The BBC make-up girls were being wonderful, I have to say, but they were being just that little bit too tasteful. And I said, “No, no, no, no, no — this has got to be absolutely outrageous. It’s got to hit you immediately. It’s image on screen time. This is film, not literature. So I really got the gold out, and it was totally outrageous makeup.
Again this child-like play at sloppy dress-up is part of a larger pattern of juvenile behavior that composes Hurt’s well-measured interpretation of Caligula. Specifically, it helps explain the impulsive emperor’s otherwise inexplicable choice to bully the military Praetorian charged with his personal protection — which leads to the plot that will assassinate the hated Caligula.
The Praetorian in question is Cassius Chaerea, whose leadership saved 120 Roman soldiers during the disastrous Battle of Teutoburg Forest against thousands of German tribesmen — earning him a reputation as the bravest soldier in the Roman army. Now, however, he serves an emperor who has replaced his personal guard of red-plumed Romans with green-plumed Germans; forces a weeping Chaerea to torture and kill the loyal and well-respected commander of the Roman Army of the Rhine, Gaetulicus (along with six corps commanders, all accused of conspiracy); and needles the prideful Chaerea by forcing him to repeat humiliating watch words to his fellow guards, like “give us a kiss” and “bottoms up”. Chaerea recruits others into an assassination plot, including the senator Sabinus (livid after being forced to contribute his wife to Caligula’s palace brothel) and Caligula’s brother-in-law Marcus Vinicius — who barely escaped random execution after sailing to meet Caligula (thus, “riding with Neptune,” the emperor’s enemy), and lives in constant fear after accidentally offending the emperor’s godly ego by mentioning the low-born heritage of his grandfather, Agrippa. Chaerea’s planned outcome is to “call on the senate to declare a republic, and end this madness.” When the plan is executed, the conspirators do manage to murder Caligula, his wife Caesonia and baby daughter — but not Claudius, who the Praetorians find hiding behind a throne room curtain, and declare to be the new emperor (over Claudius’ strenuous objections), just as Caligula’s German guards enter the room:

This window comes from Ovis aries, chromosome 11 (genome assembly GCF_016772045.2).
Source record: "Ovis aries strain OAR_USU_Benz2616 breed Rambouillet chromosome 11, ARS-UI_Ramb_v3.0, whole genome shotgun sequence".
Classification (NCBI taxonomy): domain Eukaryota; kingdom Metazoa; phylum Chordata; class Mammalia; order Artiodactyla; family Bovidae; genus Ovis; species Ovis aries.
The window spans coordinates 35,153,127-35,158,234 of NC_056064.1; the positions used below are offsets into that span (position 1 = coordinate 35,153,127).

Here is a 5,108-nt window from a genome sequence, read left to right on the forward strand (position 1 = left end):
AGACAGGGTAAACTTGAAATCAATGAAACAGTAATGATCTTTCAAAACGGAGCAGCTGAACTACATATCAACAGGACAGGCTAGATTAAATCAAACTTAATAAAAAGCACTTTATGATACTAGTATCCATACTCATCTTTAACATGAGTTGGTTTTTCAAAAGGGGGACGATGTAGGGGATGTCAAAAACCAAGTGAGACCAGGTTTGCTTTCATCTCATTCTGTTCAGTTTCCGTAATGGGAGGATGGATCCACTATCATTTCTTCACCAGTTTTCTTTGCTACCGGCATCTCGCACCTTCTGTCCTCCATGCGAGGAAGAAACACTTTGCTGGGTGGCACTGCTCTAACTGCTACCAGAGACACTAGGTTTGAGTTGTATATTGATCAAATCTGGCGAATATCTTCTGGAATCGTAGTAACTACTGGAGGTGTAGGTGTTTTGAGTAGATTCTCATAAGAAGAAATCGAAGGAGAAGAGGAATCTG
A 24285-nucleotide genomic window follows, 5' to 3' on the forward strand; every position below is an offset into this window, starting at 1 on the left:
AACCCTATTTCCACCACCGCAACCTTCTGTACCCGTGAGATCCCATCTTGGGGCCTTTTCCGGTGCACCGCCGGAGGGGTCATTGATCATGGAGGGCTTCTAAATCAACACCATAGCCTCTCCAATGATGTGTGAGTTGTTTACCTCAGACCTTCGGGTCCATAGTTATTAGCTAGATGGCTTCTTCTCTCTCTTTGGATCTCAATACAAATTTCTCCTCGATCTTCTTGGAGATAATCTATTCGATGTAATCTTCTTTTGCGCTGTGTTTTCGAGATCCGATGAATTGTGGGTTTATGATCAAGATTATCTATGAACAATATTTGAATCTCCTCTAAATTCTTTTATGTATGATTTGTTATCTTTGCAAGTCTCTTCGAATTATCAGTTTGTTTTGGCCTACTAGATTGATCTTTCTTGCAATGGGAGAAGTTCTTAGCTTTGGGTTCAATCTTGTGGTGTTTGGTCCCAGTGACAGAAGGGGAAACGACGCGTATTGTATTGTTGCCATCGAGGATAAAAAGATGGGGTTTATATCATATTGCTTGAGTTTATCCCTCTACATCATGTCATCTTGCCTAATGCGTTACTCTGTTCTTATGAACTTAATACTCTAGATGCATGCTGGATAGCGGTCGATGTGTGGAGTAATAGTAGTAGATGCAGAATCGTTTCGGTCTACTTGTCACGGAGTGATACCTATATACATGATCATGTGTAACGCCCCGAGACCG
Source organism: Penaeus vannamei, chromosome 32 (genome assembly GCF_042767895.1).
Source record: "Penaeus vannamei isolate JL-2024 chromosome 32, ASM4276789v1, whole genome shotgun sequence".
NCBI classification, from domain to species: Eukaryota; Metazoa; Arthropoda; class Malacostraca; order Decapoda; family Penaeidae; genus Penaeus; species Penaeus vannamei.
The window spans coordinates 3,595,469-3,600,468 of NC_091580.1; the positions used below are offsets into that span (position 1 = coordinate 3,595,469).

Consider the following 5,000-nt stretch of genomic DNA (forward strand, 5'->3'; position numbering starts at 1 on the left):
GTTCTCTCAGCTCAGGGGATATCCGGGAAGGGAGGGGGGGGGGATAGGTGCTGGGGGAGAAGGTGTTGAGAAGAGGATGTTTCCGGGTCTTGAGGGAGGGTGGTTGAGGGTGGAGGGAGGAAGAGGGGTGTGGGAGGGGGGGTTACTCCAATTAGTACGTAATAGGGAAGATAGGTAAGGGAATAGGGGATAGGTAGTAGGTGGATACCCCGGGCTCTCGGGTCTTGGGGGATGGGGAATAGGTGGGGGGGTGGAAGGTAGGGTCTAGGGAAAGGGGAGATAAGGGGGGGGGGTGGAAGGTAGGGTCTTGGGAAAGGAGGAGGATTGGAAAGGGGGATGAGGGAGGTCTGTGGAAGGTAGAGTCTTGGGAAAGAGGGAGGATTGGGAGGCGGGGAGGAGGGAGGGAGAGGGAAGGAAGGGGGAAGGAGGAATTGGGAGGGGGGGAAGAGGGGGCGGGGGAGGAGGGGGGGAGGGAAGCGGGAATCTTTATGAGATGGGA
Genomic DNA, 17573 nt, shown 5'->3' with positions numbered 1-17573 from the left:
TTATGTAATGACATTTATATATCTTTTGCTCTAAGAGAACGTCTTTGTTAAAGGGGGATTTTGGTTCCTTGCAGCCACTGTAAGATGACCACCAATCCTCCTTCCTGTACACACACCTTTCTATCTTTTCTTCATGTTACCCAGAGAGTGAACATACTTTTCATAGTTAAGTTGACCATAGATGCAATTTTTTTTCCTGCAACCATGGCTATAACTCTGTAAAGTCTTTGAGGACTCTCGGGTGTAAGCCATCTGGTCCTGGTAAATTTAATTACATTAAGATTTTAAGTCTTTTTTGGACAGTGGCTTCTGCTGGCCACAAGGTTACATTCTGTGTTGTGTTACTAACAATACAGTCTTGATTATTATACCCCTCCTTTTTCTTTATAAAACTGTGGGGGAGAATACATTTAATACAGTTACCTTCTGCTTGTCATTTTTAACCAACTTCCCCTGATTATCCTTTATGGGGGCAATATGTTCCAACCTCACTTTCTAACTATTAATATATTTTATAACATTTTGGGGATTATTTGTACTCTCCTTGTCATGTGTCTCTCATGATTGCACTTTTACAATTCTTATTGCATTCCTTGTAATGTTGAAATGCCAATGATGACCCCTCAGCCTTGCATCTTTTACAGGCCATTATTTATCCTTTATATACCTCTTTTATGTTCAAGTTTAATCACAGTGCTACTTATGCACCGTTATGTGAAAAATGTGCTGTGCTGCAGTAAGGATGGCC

Claudius: “Put me down! I don’t want to be an emperor! I want the republic!”
Praetorian sergeant: “Don’t keep saying that, sir — not in front of the Germans. They’ll slit your throat. Now, come on, smile, smile. That’s it, that’s it. Long live the emperor!”
The rest of the Praetorians take up the cheer, and repeat it while marching Claudius around the crowded throne room on their shoulders. Cassius Chaerea watches the spectacle from the doorway, a few minutes too late to finish off the Julio-Claudian family once and for all. His failure will soon cost him his life, and cost Rome a return to the republic that Claudius so craves.